Saturday, July 25, 2015

• Creeping Expansionism Japan Releases Photos of Chinese Rigs in East China Sea by Isabel Reynolds and Maiko Takahashi

Japan’s foreign ministry unveiled a map and photographs of 16 Chinese marine platforms close to Japan’s side of the disputed East China Sea. The platforms are on the Chinese side of a geographical median line that should mark the border between their exclusive economic zones.

Japan’s Foreign Ministry on Wednesday unveiled a map and photographs of some of 16 Chinese marine platforms close to the geographical median line in the sea between the two countries.

Japan has long expressed concern that such developments could siphon gas out of undersea structures that extend to its own side.
“It is extremely regrettable that China should conduct unilateral development of resources,” Chief Cabinet Secretary Yoshihide Suga told reporters in Tokyo on Wednesday. 
Suga said that 12 new structures had been confirmed in the area since June 2013 and that Japan decided to release the images because of increased interest, both domestically and overseas.
Relations between Asia’s two largest economies are thawing, even as they are locked in a dispute over ownership of a group of uninhabited islands.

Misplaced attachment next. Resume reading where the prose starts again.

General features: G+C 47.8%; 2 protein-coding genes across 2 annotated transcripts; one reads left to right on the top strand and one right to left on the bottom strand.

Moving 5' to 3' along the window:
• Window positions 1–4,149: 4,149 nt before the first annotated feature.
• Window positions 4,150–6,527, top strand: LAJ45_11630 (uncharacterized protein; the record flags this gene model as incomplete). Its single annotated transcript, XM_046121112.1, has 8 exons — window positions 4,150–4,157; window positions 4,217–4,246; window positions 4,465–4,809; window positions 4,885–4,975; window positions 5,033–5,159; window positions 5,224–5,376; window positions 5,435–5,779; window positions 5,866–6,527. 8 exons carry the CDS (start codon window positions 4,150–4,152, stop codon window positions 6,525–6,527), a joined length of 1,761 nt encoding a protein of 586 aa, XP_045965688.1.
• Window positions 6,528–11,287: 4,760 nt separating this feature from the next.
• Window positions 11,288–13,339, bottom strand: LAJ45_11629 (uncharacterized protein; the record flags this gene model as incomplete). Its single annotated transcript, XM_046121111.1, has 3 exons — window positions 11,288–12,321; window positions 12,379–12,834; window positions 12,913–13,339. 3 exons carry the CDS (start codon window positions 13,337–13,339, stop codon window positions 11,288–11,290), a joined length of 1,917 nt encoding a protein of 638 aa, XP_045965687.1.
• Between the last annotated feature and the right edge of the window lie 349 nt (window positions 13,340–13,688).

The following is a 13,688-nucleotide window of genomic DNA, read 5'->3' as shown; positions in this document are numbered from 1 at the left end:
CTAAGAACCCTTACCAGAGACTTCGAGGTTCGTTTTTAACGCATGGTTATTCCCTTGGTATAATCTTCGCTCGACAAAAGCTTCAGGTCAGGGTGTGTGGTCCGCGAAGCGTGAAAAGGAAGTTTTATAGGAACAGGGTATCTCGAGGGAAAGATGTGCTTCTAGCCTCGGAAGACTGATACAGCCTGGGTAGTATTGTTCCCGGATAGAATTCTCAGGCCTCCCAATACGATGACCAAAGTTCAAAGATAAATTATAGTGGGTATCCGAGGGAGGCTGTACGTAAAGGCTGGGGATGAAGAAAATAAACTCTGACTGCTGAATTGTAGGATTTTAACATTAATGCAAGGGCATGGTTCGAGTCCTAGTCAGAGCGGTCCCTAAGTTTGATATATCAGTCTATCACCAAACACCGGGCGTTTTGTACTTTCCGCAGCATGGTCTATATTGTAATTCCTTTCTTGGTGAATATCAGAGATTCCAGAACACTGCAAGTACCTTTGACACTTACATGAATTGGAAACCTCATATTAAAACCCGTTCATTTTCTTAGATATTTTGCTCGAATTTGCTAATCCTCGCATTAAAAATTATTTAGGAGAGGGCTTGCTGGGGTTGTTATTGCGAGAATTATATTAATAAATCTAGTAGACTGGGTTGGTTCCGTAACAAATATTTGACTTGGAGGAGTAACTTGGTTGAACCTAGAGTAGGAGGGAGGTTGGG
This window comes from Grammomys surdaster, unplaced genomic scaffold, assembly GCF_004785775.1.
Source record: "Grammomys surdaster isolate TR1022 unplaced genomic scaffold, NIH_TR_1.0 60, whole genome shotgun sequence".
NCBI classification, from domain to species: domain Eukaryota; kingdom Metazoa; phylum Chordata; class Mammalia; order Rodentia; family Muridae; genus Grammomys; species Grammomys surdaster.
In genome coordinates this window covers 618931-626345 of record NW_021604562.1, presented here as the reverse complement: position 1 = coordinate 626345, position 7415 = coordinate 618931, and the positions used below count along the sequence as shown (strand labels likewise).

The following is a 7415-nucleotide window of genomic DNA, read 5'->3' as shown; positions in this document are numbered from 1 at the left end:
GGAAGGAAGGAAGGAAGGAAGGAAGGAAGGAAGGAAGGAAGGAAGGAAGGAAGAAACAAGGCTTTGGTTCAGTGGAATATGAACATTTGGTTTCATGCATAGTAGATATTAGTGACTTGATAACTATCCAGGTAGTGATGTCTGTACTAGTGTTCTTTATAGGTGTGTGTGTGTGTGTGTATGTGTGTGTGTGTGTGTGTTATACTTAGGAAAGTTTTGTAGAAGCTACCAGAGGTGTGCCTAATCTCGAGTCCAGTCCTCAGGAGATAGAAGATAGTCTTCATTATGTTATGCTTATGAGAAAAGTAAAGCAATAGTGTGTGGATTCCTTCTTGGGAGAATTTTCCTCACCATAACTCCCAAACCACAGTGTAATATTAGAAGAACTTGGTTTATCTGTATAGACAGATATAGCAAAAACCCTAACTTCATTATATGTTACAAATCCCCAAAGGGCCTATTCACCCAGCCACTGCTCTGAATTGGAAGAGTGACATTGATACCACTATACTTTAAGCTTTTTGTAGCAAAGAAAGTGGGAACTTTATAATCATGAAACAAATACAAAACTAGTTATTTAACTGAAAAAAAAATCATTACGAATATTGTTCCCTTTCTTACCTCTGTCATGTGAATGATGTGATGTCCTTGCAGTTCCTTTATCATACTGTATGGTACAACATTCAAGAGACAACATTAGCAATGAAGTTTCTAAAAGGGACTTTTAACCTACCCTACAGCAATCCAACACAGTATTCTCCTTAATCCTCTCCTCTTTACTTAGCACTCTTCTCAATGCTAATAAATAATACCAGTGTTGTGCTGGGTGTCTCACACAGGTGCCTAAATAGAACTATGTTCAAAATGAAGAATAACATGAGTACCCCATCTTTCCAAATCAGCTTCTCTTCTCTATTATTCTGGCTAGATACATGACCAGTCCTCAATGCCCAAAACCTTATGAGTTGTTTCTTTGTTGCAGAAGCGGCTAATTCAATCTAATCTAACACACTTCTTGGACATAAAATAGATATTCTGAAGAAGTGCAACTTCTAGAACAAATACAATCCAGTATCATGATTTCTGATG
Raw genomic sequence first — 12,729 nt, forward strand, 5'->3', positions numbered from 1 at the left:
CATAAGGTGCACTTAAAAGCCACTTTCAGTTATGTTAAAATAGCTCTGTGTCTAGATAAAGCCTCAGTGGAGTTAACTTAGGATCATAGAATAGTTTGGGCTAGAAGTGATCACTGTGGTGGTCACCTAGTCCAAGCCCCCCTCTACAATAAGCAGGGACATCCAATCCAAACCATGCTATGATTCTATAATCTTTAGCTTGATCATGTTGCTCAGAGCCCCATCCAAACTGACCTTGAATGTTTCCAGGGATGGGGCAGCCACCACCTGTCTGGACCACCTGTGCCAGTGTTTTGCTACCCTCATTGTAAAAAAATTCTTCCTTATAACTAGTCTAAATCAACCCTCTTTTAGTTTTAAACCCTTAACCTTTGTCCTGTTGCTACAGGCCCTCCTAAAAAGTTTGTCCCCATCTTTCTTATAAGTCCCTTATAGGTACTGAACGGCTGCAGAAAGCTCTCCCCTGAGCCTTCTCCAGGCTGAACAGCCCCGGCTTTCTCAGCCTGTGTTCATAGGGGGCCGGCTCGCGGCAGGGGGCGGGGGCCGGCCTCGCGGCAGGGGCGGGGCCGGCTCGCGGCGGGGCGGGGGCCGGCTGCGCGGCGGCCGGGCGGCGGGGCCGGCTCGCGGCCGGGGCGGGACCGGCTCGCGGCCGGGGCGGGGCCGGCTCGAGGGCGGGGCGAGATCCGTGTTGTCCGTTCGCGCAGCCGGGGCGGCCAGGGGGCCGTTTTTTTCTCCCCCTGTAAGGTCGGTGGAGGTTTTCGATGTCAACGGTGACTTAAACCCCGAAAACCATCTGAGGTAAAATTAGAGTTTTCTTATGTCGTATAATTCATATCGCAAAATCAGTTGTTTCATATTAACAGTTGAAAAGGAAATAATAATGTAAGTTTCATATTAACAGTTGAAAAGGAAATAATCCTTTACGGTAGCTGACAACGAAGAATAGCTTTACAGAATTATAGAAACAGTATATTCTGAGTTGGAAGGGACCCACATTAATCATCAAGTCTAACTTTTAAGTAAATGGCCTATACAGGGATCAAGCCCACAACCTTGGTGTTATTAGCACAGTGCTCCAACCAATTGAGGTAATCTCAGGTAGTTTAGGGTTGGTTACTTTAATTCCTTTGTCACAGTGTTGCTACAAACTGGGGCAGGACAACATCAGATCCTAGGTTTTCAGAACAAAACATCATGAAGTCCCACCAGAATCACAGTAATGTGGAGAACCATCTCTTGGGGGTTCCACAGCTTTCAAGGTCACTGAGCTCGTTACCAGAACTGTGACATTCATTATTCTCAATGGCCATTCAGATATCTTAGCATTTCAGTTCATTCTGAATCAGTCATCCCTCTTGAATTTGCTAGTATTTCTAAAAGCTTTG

The disclosure comes days after the passage of security bills to extend the role of Japan’s military to allow it to defend other countries.
Jeff Kingston, professor of Asian Studies at Temple University’s Japan campus in Tokyo, said Abe is using the images to persuade voters that the security legislation is necessary.
“"They’re very concerned that the public has not warmed to his idea,” Kingston said.
“What they’re trying to do is generate public anxiety so that people will suddenly discover that we do need to adopt this legislation.”

2008 Agreement
Japan’s Ministry of Foreign Affairs urged China in a statement to return to talks about a 2008 agreement on joint development of resources in one area around the median line.
Details about the platforms and Japan’s complaints to China about them were included in a last-minute addendum to the Defense Ministry’s annual white paper, which was approved by Prime Minister Shinzo Abe’s cabinet Tuesday.